Perimeter promises to be a revolution in the RTS genre. “Real-time Strategy reborn” as the marketing boys state it. Terraforming (making the terrain flat), transforming (units melting together to form other units) and surrounding your base by impenetrable force fields are the most important ‘novelties’ here. If an experienced rts-gamer looks at these elements, he/she might think that publishers Codemasters/1C Company and developer K-D Lab are somewhat lying since all those features have been seen in several other RTS games. Never-the-less, reality is different and actually playing the game reveals that these so-called novelties are all very essential to the gameplay and that they have been worked out much more than in any other game of this genre, and thus a pretty unique gameplay-combination is presented to us.
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In the beginning you got to get used to everything, although the interface is practical enough. The look of everything seems truly ‘alien’, especially the environments. For those who can’t stand such a beautiful alien habitat or perhaps need more energy (your only resource) and room to build, there is a possibility of terraforming the land. The terrain is made flat in no time by numerous small bot, sent by building vehicles . Not everything can be terraformed but hey, a completely flat playground would get boring pretty, wouldn’t it? The maps don’t have a fog of war and are surrounded by some kind of grey ‘water’ which sometimes is seen in pools on other places of the map. Other strange things in the landscape are the spawning places of ‘the Scourge’, a collection of some wicked looking monstrosities, whose goal is to destroy your base. You can withstand these hordes with your forcefields. When enough generators are placed in and around your base and when a Scourge pack is near, you can activate them all at the same time with just a single click. This has two effects: the Scourge runs itself into oblivion against these energy walls but during the activated period, your energy will be drained faster than you can imagine. Activating only a couple of strategically placed generators at the right time is less costly. Also, your energy level slowly regenerates after a while. Once the enemy destroys your Stargate-like mothership (the Frame) the game is over.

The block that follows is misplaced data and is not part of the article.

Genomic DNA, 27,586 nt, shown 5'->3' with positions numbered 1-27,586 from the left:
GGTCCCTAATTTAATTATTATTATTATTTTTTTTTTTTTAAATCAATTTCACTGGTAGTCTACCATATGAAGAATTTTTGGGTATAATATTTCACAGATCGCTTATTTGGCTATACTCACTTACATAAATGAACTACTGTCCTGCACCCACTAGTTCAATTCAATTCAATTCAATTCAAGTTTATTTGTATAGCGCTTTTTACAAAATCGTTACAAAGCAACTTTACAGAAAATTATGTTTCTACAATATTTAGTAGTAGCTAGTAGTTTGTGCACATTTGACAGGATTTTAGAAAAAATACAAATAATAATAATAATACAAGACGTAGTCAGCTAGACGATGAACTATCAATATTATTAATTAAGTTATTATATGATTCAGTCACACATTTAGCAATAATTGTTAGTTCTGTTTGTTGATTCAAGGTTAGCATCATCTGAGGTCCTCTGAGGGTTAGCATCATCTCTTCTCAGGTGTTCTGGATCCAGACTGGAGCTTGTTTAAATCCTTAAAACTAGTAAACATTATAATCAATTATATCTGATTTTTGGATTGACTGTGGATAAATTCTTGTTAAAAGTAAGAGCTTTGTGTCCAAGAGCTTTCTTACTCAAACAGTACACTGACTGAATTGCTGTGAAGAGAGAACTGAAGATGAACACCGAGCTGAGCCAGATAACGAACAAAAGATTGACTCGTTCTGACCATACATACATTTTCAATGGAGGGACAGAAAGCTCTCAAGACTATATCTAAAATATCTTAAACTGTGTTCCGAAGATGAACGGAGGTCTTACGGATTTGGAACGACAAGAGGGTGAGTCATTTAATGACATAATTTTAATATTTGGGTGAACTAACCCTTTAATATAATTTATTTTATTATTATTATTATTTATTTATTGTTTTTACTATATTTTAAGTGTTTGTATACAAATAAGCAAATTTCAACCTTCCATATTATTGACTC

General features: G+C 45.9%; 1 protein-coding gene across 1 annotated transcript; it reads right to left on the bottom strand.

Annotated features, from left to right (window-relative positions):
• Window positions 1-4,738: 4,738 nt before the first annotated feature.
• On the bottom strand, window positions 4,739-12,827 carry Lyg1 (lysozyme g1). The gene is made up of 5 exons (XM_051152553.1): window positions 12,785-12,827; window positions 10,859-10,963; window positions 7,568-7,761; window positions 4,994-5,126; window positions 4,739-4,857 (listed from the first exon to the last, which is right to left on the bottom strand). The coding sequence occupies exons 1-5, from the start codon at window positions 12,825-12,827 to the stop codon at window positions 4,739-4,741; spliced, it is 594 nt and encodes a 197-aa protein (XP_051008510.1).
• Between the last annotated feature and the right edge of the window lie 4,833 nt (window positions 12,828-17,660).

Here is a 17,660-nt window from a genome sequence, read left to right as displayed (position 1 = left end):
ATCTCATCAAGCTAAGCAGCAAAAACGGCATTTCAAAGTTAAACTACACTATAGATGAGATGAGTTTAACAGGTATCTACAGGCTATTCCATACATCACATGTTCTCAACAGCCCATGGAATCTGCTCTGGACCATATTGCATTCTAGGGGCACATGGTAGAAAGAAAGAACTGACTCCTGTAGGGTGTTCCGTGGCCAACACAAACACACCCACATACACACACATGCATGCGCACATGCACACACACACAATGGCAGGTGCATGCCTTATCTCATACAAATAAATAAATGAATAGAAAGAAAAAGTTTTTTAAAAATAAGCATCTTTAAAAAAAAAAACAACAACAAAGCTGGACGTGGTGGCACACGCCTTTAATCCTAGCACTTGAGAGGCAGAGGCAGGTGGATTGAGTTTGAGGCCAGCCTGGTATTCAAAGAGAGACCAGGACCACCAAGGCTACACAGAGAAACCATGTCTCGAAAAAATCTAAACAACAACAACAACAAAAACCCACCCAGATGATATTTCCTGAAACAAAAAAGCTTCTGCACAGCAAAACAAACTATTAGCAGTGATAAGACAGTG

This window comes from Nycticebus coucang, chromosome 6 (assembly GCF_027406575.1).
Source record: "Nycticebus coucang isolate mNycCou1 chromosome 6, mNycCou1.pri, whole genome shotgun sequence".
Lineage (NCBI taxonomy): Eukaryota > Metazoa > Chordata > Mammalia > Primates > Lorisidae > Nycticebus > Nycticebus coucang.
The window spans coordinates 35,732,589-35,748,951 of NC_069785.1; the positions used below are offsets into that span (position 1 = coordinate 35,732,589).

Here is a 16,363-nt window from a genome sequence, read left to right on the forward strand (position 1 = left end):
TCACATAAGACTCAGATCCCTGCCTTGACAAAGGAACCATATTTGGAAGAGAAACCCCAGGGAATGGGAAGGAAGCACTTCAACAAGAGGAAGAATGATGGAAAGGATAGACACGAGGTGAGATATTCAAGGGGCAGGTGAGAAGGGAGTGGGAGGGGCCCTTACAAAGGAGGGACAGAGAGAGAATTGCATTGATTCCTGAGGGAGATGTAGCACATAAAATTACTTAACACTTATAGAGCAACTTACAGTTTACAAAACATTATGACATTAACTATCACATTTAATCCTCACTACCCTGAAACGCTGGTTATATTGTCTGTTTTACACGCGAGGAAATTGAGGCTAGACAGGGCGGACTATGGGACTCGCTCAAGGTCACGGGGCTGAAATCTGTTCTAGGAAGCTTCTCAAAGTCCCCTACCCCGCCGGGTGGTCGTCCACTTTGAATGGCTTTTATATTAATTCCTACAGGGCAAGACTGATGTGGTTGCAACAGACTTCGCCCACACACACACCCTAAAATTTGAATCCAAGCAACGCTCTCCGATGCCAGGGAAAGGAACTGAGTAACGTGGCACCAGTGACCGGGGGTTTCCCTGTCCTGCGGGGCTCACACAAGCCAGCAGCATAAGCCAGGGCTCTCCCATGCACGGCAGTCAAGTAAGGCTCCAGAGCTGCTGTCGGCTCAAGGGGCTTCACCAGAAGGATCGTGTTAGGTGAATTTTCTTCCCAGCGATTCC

Aside from the usual turrets and your forcefieldperimeter there are also military units available in order to counter your enemies. There is a wide variety in them, the only unusual thing about it is the fact that you always control squads. When you need an extra squad of units you’ll need to create a command centers each time. It makes things a bit slower but once a squad is out in the open there is the great advantage of transforming. At any time a squad can transform into other units as long as you have the necessary technology for it. No transformation is permanent so you can change your units to whatever suits you best for the present combat situation (e.g. if the Scourge attacks from the air the squad can be transformed into anti-air units). Your building units are all seperate but you can have only five of them. Maybe an odd choice but it obliges you to use them wisely where needed.
Perimeter also looks nice, the 3D-environment changes beautifully under the influence of earthquakes or other disasters, the light- and lasereffects are top-notch and the buildings really look like they were designed by a futuristic race. The units and the Scourge look good too, although I noticed some minor clipping problems every now and then. The camera can be rotated, you can zoom in and out a little a bit but most of the time a higher view is preferable since things can get quite messy sometimes, especially with the units all looking relatively small. The sound does what it’s supposed to do and the music is the right fit for this game. The buildup of the limited campaign that was available in this previewcode was linear but it was challenging none-the-less because of the sofisticated enemy AI. Your own units act weird sometimes (like running in the deadly grey ‘water’ pools) but overall it’s nothing to worry about. Next to the campaign there is a multiplayer option and the singleplayer ‘Battle’ mode. This last one is actually just a skirmish in which you can fight against other sides with their own Frame and base. There is also a possibility to play a game against the Scourge, the goal then is to hold out as long as possible. A pity that nothing really new is present here in these gameoptions.
The negative points brought up in this article are not a disaster if you realise I played a pretty old previewcode (65% of the code was finished) from a month or two ago. Perimeter has gone gold recently and it looks like the game will offer a fun and refreshing rts experience on the 21st of May, definitely when I take in consideration that I already had much fun with this version. With the necessary finishing touch Perimeter might be the only RTS this year to bring a whole new experience.